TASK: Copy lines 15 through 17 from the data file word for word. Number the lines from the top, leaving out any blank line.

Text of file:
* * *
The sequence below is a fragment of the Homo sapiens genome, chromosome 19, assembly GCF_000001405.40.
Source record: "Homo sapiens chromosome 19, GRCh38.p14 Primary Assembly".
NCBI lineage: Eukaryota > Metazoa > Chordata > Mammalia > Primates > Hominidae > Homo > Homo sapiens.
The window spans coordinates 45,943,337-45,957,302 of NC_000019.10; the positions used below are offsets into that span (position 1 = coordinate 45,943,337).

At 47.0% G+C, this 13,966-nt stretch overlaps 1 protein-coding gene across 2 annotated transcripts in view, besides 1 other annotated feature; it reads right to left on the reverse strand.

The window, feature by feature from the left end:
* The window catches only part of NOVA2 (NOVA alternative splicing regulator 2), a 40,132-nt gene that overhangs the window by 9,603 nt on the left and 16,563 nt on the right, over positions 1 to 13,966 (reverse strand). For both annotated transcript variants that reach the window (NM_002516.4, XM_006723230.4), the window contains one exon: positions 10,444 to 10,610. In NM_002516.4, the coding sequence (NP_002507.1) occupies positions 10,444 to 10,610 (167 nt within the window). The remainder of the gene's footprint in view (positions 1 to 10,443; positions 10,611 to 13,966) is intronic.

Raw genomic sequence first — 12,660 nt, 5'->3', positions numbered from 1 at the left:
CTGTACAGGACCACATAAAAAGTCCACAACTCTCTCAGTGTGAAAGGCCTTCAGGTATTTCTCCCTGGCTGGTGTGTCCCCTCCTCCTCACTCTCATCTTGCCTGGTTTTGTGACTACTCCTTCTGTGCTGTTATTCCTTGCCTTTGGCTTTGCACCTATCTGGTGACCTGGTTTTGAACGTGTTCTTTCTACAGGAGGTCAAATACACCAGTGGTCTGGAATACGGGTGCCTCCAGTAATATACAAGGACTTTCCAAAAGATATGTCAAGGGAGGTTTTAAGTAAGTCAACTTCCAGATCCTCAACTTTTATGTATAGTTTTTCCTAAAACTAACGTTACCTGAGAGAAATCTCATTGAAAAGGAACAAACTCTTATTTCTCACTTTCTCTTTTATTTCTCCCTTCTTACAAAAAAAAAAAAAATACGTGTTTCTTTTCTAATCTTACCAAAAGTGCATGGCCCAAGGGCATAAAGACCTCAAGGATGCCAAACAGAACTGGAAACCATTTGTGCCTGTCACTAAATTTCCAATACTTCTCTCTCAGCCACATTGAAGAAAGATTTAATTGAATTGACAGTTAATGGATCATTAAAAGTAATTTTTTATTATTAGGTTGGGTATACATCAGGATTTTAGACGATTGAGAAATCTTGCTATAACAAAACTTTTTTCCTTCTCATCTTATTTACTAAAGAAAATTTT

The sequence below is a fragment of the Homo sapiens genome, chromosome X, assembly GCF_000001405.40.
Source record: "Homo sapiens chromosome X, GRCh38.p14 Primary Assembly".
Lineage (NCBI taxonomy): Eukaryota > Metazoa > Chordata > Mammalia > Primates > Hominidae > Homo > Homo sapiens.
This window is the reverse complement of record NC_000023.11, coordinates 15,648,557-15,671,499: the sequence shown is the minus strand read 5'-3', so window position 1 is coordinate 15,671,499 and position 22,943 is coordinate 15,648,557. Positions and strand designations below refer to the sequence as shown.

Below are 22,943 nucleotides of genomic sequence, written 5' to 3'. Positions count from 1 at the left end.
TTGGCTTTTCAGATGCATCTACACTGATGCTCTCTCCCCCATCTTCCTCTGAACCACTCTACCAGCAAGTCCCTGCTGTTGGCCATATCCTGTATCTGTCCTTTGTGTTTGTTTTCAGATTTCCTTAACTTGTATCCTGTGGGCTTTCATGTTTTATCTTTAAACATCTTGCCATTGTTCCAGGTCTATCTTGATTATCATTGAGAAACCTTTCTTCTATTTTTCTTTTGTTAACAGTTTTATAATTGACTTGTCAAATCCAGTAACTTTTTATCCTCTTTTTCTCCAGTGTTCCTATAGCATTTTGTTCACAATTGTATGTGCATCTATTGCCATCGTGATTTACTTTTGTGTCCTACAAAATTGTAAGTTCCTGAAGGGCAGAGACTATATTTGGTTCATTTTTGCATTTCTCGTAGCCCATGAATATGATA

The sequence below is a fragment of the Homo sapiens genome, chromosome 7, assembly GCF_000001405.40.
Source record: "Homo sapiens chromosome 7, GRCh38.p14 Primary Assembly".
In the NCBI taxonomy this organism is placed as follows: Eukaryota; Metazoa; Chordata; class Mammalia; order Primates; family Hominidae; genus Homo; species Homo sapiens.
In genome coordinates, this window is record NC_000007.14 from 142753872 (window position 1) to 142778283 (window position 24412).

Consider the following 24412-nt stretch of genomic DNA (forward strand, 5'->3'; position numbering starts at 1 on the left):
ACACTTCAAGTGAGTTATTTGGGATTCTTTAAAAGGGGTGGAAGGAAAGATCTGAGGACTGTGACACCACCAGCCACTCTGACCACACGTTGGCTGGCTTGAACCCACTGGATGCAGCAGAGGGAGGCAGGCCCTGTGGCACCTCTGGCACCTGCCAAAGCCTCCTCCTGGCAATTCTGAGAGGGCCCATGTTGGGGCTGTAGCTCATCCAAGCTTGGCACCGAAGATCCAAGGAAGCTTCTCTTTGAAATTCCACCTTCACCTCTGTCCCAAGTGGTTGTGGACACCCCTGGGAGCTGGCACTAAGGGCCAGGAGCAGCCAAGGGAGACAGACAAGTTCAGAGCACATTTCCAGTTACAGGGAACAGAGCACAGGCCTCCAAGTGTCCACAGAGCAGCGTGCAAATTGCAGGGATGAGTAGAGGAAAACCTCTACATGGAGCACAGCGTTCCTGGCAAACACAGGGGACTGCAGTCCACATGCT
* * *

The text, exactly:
TTGGCTTTTCAGATGCATCTACACTGATGCTCTCTCCCCCATCTTCCTCTGAACCACTCTACCAGCAAGTCCCTGCTGTTGGCCATATCCTGTATCTGTCCTTTGTGTTTGTTTTCAGATTTCCTTAACTTGTATCCTGTGGGCTTTCATGTTTTATCTTTAAACATCTTGCCATTGTTCCAGGTCTATCTTGATTATCATTGAGAAACCTTTCTTCTATTTTTCTTTTGTTAACAGTTTTATAATTGACTTGTCAAATCCAGTAACTTTTTATCCTCTTTTTCTCCAGTGTTCCTATAGCATTTTGTTCACAATTGTATGTGCATCTATTGCCATCGTGATTTACTTTTGTGTCCTACAAAATTGTAAGTTCCTGAAGGGCAGAGACTATATTTGGTTCATTTTTGCATTTCTCGTAGCCCATGAATATGATA

The sequence below is a fragment of the Homo sapiens genome, chromosome 7, assembly GCF_000001405.40.
Source record: "Homo sapiens chromosome 7, GRCh38.p14 Primary Assembly".